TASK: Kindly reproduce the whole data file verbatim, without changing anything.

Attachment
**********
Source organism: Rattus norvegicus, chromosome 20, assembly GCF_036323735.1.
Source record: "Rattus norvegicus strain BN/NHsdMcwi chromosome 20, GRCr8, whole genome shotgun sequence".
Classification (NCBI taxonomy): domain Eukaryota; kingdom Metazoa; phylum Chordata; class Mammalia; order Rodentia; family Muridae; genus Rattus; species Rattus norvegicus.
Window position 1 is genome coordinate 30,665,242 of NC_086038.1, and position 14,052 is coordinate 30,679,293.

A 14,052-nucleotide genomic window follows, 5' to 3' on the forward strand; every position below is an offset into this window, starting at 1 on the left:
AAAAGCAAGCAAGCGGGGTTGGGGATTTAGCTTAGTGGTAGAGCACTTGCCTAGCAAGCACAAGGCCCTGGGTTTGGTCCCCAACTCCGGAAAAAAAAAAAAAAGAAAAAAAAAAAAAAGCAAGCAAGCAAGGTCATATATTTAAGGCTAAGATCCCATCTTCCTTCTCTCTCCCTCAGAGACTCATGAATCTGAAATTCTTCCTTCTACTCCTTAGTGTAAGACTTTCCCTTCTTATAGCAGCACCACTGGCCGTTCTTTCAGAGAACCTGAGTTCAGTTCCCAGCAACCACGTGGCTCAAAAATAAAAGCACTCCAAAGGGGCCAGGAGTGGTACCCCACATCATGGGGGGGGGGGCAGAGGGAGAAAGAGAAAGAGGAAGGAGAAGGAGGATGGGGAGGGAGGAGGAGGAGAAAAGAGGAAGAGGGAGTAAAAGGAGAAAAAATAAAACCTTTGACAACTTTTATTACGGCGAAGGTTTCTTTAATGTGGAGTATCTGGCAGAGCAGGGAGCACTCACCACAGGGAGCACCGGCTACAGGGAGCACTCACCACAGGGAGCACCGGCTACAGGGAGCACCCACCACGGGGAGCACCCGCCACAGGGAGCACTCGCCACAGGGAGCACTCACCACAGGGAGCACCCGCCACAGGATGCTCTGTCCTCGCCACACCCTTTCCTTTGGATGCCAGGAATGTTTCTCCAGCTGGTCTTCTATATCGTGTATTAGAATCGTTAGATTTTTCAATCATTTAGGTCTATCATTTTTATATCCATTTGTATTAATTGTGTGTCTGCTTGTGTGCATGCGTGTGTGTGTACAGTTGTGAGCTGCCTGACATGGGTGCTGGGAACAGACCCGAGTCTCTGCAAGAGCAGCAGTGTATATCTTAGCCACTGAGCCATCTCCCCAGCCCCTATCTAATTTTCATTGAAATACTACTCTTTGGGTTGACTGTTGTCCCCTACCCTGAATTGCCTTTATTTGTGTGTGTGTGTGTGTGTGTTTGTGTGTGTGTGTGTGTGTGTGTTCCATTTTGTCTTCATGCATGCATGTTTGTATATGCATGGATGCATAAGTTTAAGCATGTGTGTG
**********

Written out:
Source organism: Rattus norvegicus, chromosome 20, assembly GCF_036323735.1.
Source record: "Rattus norvegicus strain BN/NHsdMcwi chromosome 20, GRCr8, whole genome shotgun sequence".
Classification (NCBI taxonomy): domain Eukaryota; kingdom Metazoa; phylum Chordata; class Mammalia; order Rodentia; family Muridae; genus Rattus; species Rattus norvegicus.
Window position 1 is genome coordinate 30,665,242 of NC_086038.1, and position 14,052 is coordinate 30,679,293.

A 14,052-nucleotide genomic window follows, 5' to 3' on the forward strand; every position below is an offset into this window, starting at 1 on the left:
AAAAGCAAGCAAGCGGGGTTGGGGATTTAGCTTAGTGGTAGAGCACTTGCCTAGCAAGCACAAGGCCCTGGGTTTGGTCCCCAACTCCGGAAAAAAAAAAAAAAGAAAAAAAAAAAAAAGCAAGCAAGCAAGGTCATATATTTAAGGCTAAGATCCCATCTTCCTTCTCTCTCCCTCAGAGACTCATGAATCTGAAATTCTTCCTTCTACTCCTTAGTGTAAGACTTTCCCTTCTTATAGCAGCACCACTGGCCGTTCTTTCAGAGAACCTGAGTTCAGTTCCCAGCAACCACGTGGCTCAAAAATAAAAGCACTCCAAAGGGGCCAGGAGTGGTACCCCACATCATGGGGGGGGGGGCAGAGGGAGAAAGAGAAAGAGGAAGGAGAAGGAGGATGGGGAGGGAGGAGGAGGAGAAAAGAGGAAGAGGGAGTAAAAGGAGAAAAAATAAAACCTTTGACAACTTTTATTACGGCGAAGGTTTCTTTAATGTGGAGTATCTGGCAGAGCAGGGAGCACTCACCACAGGGAGCACCGGCTACAGGGAGCACTCACCACAGGGAGCACCGGCTACAGGGAGCACCCACCACGGGGAGCACCCGCCACAGGGAGCACTCGCCACAGGGAGCACTCACCACAGGGAGCACCCGCCACAGGATGCTCTGTCCTCGCCACACCCTTTCCTTTGGATGCCAGGAATGTTTCTCCAGCTGGTCTTCTATATCGTGTATTAGAATCGTTAGATTTTTCAATCATTTAGGTCTATCATTTTTATATCCATTTGTATTAATTGTGTGTCTGCTTGTGTGCATGCGTGTGTGTGTACAGTTGTGAGCTGCCTGACATGGGTGCTGGGAACAGACCCGAGTCTCTGCAAGAGCAGCAGTGTATATCTTAGCCACTGAGCCATCTCCCCAGCCCCTATCTAATTTTCATTGAAATACTACTCTTTGGGTTGACTGTTGTCCCCTACCCTGAATTGCCTTTATTTGTGTGTGTGTGTGTGTGTGTTTGTGTGTGTGTGTGTGTGTGTGTTCCATTTTGTCTTCATGCATGCATGTTTGTATATGCATGGATGCATAAGTTTAAGCATGTGTGTG